There are many fun and exciting elements of this 2nd grade program, each specifically designed to inspire children’s imaginations, build confidence, encourage compassion, and engage children in reading and writing with meaning and purpose. Some of the program highlights include:
One of the essential components of this program is the weekly BoneWork assignment that children do at home with their stuffed animal (or real pet, if they have one). These assignments are designed to help children to develop daily reading habits while enjoying quality time with their stuffed animals and/or pets. Each week, the children turn in their BoneWork assignment during class and receive “Golden Bones” which are collected on a visual chart, the “Doggone Awesome Reading Rewards Chart” (see below).
Introduced on the first day of class in the program, the Tricky Trouble Words Doggy Bags are usually one of the children’s favorite components of the program. Each time the child (and their stuffed animal) get stuck on a word they don’t know, the child prints the word on a piece of paper and places it into their doggy bag. Then, each night before they do their 20 minutes of BoneWork reading, the kids practice the words in their bags. Each time they get the word lickety-split, no problem at all, they get to put a check mark beside the word. Once they have three check marks beside the word, they get to transfer it onto their “I’m Doggone Brilliant!” boards (described below).
When the children bring in their completed BoneWork assignments each week, each child earns one “Golden Bone” which is then displayed on the visual reading chart. We add up how many Golden Bones we have earned for that week, and then the class gets to move that many spaces on the wall game.
As they play the board game, the students occasionally land on a “Pick a Card” space. The question cards are designed to teach children humane ways of relating to, acting around, and caring for dogs. If your class reaches the end of the game before the end of the program (which hopefully they will), the children earn a special reading reward to be enjoyed by the entire class. This reward could be extra recess/gym/or art, to play a game that the class loves, a story or surprise guest, a visit from the principal telling the students how proud (s)he is of them, or something even more creative such as the children getting to choose the order of subjects for the day or being allowed to chew gum for the day. The important thing is that the children are motivated as a group to achieve this special reward.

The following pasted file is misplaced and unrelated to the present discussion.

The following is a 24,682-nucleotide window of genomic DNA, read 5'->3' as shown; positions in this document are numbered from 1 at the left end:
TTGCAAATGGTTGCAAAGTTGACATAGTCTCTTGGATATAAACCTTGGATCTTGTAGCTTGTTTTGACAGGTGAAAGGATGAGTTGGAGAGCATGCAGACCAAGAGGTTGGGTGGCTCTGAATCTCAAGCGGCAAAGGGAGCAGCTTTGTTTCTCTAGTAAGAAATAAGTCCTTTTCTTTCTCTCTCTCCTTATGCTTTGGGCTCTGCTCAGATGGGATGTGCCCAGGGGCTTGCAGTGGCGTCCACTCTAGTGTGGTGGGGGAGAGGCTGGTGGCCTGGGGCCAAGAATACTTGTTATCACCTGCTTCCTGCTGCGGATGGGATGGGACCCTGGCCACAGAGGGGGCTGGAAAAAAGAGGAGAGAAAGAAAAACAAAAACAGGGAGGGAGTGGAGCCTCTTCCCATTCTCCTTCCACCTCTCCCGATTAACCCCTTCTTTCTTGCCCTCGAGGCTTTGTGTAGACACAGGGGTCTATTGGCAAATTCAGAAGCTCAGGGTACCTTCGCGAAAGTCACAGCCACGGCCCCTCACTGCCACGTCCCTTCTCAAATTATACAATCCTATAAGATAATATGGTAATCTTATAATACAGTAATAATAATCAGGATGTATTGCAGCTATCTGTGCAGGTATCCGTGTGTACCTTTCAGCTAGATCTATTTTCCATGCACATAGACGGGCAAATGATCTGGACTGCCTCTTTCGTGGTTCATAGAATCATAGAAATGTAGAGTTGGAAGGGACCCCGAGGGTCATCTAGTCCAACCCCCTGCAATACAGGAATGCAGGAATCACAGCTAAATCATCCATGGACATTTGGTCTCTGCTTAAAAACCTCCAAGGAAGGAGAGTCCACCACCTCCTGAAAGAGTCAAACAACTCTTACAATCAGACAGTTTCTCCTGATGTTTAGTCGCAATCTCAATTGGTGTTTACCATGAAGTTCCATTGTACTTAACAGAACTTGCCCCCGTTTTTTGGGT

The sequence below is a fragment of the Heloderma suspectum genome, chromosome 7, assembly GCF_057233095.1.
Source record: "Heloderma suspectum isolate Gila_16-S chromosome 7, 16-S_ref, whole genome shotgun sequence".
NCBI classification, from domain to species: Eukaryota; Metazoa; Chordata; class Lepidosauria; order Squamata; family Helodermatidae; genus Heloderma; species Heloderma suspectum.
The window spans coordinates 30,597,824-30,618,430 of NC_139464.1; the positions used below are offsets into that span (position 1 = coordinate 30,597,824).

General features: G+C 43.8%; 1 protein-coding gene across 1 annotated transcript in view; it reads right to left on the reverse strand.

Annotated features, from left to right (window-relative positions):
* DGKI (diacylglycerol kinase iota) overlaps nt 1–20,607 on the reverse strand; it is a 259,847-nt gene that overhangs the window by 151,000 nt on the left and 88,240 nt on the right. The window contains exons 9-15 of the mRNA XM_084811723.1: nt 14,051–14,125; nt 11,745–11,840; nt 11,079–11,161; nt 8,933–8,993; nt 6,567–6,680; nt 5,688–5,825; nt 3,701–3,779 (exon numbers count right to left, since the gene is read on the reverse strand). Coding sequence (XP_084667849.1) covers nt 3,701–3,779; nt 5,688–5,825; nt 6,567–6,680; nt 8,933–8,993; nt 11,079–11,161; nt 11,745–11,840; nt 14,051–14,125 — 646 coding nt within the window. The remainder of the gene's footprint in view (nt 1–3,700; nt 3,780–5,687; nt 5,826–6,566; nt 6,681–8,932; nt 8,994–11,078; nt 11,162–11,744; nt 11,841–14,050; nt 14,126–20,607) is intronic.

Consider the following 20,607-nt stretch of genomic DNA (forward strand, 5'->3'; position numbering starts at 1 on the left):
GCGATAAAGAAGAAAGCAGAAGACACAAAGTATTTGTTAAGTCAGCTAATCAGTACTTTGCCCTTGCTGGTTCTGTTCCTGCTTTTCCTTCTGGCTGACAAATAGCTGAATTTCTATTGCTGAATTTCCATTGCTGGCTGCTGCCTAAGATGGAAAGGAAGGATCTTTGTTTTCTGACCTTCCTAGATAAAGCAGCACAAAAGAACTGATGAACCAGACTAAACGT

Over the course of the program, each child develops his or her own I’m Doggone Brilliant Board, which is like a glorified brag board that visually represents all of that child’s successes over the eight weeks that they participate. Not only are mastered words placed onto these boards, but certificates that they earn throughout the course of the program, activities that they do that teach children about kindness towards animals, and other visual reminders of goals they have met are displayed here. After eight weeks, the children give a one- to two-minute oral presentation using their Doggone Brilliant Boards as part of their “Doggone Awesome Reading Celebration” where each child is celebrated for their hard work and accomplishments.
During the first two weeks of the program, the children and the teacher are encouraged to set a goal for how many words they would like to learn over the course of the eight weeks. Keeping this goal in mind and tracking their progress as they learn empowers children to chart their own successes and remain focused on achieving their goal.
These little buddies are a core part of the program, and they feature especially during the first four lessons as the children are learning and practicing essential reading skills. However, even when it is not specifically indicated that the children should involve their stuffed animals during lessons, teachers are encouraged to allow their students to keep their stuffed animals with them whenever they are working on one of the lessons during the 8 weeks of this program. This keeps children motivated to participate because the stuffed animals are a special part of the lessons that they can look forward to.
Teachers are also encouraged to pay particular attention to how the children treat their little stuffed buddies during the course of the program. Because these animals are “stand-ins” as practice for learning with and reading to real dogs and other animals in the children’s lives, teachers might remind students that they are to be treated gently and with love and respect. Children who are aggressive and who tend to punch, sit on, or otherwise mistreat these stuffed animals should be reminded that this is not the appropriate way to treat live animals.
Finally, if these stuffed animals are going to be kept in the classroom for the duration of the program, it is fun for the students to create names and “collars” for the dogs. This can be easily done by cutting a strip of colored paper and writing the dog’s name on it in bold ink, and then taping it together around the dog’s neck. Kids love feeling like they have “adopted” a little buddy for the duration of the program, and teachers can then wash and keep the stuffed dogs for future classes when the program is complete. Alternatively, parents or schools can purchase the stuffed dogs for their children each year so that the children can keep their dog at the conclusion of the program.